- The Minister for Small Business will take the role of ‘Scale-up Champion’, working to support high growth scale-up companies across the UK.
- The Government will explore how data – such as that held by HMRC and Companies House – can be used to identify scale-up businesses and to enable local organisations to better identify, target and evaluate support more effectively. A review into entrepreneurship will be led by the Chief Entrepreneurial Adviser at the Department for Business, Energy and Industrial Strategy, entrepreneur Professor Tim Dafforn, to assess the support currently available to entrepreneurs and identify gaps in current policy. It will examine the entire entrepreneurial journey, focusing on the motivations and opportunities for those embarking on business ventures, from education to business development and growth.
6. Encouraging trade and inward investment – government policy can help boost productivity and growth across our economy, including by increasing competition and helping to bring new ways of doing things to the UK.
- The new Department for International Trade will upgrade support for investors and exporters. This will include exploring where there are sectors in the UK which could benefit from support to create recurring international trade fairs.
- The Department for International Trade will encourage more people to visit, study, invest in and do business with the UK through the GREAT campaign. It will also build future trading relationships, encouraging countries such as Canada, China, India, Mexico, Singapore and South Korea. It will look to future trading relationships eg with Australia and the Gulf states and scope ‘horizon markets’ such as Nigeria, Pakistan and Kenya.
The Crafts Council has already highlighted to Government that it is unacceptable that there are currently no official export figures for craft.
8. Cultivating world-leading sectors
The Green Paper acknowledges that the UK has some world-leading sectors that have generated significant growth in recent years and that these includes the creative industries.
The Government will challenge all sectors of the economy to upgrade through ‘Sector Deals’ - an ‘open door’ challenge to industry to come to the Government with proposals to transform and upgrade their sector. The Government is looking for businesses to collaborate with other stakeholders, such as universities and local leaders, to produce a clear proposal for boosting the productivity of their sector, setting out detailed plans to address challenges. Sir Peter Bazalgette will conduct an independent review into how the UK’s creative industries, like our world-leading music and video games industries, can help underpin our future prosperity by utilising and developing new technology, capitalising on intellectual property rights, and growing talent pipelines.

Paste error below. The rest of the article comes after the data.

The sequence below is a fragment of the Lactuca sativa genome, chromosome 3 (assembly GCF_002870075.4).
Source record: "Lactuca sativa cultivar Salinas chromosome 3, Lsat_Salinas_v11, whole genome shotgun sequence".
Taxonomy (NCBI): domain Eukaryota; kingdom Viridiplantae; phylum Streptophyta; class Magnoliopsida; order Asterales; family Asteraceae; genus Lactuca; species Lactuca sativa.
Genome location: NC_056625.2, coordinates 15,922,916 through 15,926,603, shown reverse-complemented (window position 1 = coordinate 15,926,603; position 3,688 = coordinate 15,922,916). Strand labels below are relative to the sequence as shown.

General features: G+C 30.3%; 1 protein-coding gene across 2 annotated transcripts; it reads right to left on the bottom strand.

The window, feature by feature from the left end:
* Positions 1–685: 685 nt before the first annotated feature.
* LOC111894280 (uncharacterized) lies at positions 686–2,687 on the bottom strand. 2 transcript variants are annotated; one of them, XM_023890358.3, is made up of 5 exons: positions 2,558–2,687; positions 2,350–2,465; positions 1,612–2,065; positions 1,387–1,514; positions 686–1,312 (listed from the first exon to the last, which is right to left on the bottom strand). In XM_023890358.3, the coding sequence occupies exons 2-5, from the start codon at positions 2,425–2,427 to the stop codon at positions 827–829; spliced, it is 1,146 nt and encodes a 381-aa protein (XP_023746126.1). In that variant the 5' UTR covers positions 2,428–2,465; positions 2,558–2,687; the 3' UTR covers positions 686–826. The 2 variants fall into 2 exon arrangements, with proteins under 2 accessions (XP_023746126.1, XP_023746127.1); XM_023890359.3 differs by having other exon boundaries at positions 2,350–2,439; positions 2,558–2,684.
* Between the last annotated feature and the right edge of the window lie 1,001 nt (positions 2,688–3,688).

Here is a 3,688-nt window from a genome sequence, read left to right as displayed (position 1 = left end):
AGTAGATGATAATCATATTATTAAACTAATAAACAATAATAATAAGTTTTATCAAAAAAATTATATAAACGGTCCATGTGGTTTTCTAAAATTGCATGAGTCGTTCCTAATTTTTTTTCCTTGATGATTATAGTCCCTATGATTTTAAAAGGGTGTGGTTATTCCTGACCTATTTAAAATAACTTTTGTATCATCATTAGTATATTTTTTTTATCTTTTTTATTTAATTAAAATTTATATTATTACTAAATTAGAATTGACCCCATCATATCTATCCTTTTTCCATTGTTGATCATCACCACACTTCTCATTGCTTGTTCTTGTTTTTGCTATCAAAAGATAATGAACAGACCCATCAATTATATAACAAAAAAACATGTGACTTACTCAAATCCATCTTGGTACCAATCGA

9. Driving growth across the whole country
The focus is on closing the gap in productivity in different areas of the country. Measures to close the skills gap could include:
- Improved pre-school education to reduce the divergence of achievement which opens up before school;
- New schemes to support the retention and attraction of graduates; and
- Measures to increase the take up of apprenticeships.
10. Creating the right institutions to bring together sectors and places – we will consider the best structures to support people, industries and places. In some places and sectors there may be missing institutions which we could create, or existing ones we could strengthen, be they local civic or educational institutions, trade associations or financial networks.
The Government will work with local areas to help develop industry clusters based around local expertise. This may involve creating new institutions or strengthening existing ones such as educational and innovation institutions, business networks and trade associations, or financial networks and local funds or ‘anchor’ businesses that can support the growth of UK supply chains.